American lore is steeped in it - from legendary games dealt in parlors in the Wild West to smoky backrooms in New York City.
Now, with reality TV, televised tournaments that draw millions of viewers, and an explosion of websites, poker has become America's latest craze, with an estimated 50 million people checking their cards and tossing their chips.
Indeed, a game once viewed as roguish has permeated the most unlikely pockets of society, from games squeezed in before the school bell rings to families hunched over computers after dinner. Now historical societies, Rotary clubs, youth sports leagues, and high school boosters are all betting on its faddish popularity, hosting poker nights in lieu of the traditional crafts show or car wash.
The trend is not without critics. Some say that poker night at the local community center glorifies the game - in a way that could lead to gambling addictions, especially among the youngest and most impressionable.
Yet for many others, it's just one more sign that gambling has become part of the fabric of daily life. An overwhelming majority of Americans have stuffed coins into slot machines or rolled dice at least once in their lives. And when it comes to poker, supporters say the game is unfairly demonized, given that it requires patience, concentration, and cunning.
"The reputation used to be [one of] backroom cheaters, of a dirty game," says Bill Thompson, a professor of public administration at the University of Nevada, Las Vegas. But over the years, with the exposure it has gotten in mainstream society, "it's been sanitized a bit."
At a bingo hall in Laconia, N.H., one recent evening, 49 players gathered for a game of Texas Hold 'Em, the form of poker most popular on TV. Some players covered their eyes (and bluffs) with sunglasses. Proceeds were for the American Classic Arcade Museum, to build a new space for restoration work and seminars.
While gambling is generally illegal in New Hampshire, aside from the state lottery, nonprofits can hold up to 10 poker games per year, says Art Phillips, the event's organizer. Laws on poker and charity gambling vary from state to state.
Mr. Phillips has owned Casino Game Rental since 2001 and says demand has tripled in the past three years. He sets up about three events a week in New Hampshire and Vermont.
The game is still a man's ritual to some degree, he says - 90 percent of participants are male - but women are increasingly joining the craze.
Ed Batchelder, dressed in jeans and crocodile boots, folded his hands over his chest and growled during a tense moment in the game. But he explained later that he'd come to relax. Growing up on his family's farm - with 10 siblings and little money - the kids played cards for fun. His first game of poker was at age 10.
Before charities began hosting poker nights he'd play weekly games with his friends and family. "I like playing strangers. Strangers can't read you," he says. Besides, he adds, this is all for a good cause.
To some, charities' acceptance of profits from games of chance raises philosophical questions about role modeling. "Parents and sponsors seem to be unaware that there is a health risk here," says Keith Whyte, executive director of the National Council on Problem Gambling.
But the appeal is clear: Proceeds for nonprofits can range from $6,000 to $12,000, says Phillips. "That's a lot better than selling candy bars," he says. "You have to wash a lot of cars for that kind of money."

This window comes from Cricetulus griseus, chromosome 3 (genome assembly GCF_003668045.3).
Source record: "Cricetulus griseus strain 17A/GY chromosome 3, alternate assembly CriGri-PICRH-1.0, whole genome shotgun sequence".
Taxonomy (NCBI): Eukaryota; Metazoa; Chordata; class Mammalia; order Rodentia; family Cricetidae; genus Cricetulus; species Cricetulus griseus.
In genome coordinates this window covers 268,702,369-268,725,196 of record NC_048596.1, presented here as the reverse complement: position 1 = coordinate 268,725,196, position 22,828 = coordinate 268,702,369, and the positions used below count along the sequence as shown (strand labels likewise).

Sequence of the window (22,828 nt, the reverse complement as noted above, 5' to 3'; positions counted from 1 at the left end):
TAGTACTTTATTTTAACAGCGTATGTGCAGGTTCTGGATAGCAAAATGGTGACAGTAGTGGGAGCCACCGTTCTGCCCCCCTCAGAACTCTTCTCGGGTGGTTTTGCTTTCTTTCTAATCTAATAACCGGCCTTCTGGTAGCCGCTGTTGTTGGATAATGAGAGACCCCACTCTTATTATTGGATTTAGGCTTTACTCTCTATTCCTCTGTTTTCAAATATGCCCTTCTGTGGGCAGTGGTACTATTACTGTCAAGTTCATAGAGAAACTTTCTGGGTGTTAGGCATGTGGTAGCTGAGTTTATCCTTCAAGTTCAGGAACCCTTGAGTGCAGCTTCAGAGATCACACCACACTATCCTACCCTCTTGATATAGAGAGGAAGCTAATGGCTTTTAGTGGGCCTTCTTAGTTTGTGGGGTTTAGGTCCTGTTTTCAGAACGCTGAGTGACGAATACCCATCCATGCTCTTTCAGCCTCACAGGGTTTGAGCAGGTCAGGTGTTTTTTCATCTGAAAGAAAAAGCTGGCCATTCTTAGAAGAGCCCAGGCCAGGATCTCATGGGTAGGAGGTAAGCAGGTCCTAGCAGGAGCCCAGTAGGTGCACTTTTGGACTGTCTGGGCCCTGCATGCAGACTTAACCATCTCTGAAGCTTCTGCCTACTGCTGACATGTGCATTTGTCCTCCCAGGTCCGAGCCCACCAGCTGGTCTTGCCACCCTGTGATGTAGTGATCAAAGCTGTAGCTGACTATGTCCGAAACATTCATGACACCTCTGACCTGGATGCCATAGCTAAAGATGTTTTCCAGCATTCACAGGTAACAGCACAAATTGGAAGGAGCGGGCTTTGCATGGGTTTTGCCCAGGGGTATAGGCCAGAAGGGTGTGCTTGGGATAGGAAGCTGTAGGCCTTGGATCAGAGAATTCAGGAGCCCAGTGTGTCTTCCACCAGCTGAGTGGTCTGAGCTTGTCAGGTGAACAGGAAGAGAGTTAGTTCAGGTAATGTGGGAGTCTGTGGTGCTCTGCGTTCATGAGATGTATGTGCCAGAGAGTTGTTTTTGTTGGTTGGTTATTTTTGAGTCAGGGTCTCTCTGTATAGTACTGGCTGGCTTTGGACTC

Brendan Smith, who volunteered for the American Classic Arcade Museum event, also helped the Lake Winnipesauke Historical Society run ten tournaments earlier this summer to raise funds for a new roof. He doesn't play poker. "Personally it's not really my cup of tea," he says. And he admits that "some people shy away from the "gambling" word.
Poker's origins are believed to be in Persia, Germany, and France, with the first playing cards coming to the New World via Christopher Columbus. In the US, it drifted its way along the Mississippi River in various forms and reached the West Coast with the onset of the Gold Rush.
Movies have glorified the game, from "The Sting" to "Rounders." Poker received a new burst of attention with reality shows like the Travel Channel's "World Poker Tour." Chris Moneymaker's win of $2.5 million at the "World Series of Poker" on ESPN last year added to the popularity.
Technology has also played a role: On television, cameras are often set at each table, allowing viewers to see the cards players are holding, adding to the drama of the game.
"Now everyone wants to win," says Stanley Sludikoff, editor and publisher of Poker Player newspaper in California. Participation in the "World Series of Poker" tripled between 2003 to 2004, to over 2,500 players.
If the market for poker on TV has grown, it's not at the expense of other games, says Mr. Thompson. Slot machines and Black Jack still reign in the casino. But in American homes - with the number of online poker rooms exceeding 200, according to pokerpulse.com - poker is leading a trend.
Part of the allure of the game, say many players, is that it demands practice and skill, from reading others' faces and gestures to tests of strategy.
But that's exactly what gambling critics point to when speaking out against poker: The quest for mastery leads to compulsive playing, says Mr. Whyte. They also voice concern about the number of teens gambling today. According to a 2003 survey by the University of Pennsylvania's Annenberg Public Policy Center, more than 50 percent of young people from age 14 to 22 gamble at least once a month.
Thompson sees gambling as a fine recreational activity, but not in excess. He says charity nights for gambling are acceptable in moderation, but may send a mixed message. Advocates claim the money goes to good causes, like education - yet to Thompson, "they are introducing a value very much against education: that to get ahead in life, you roll the dice."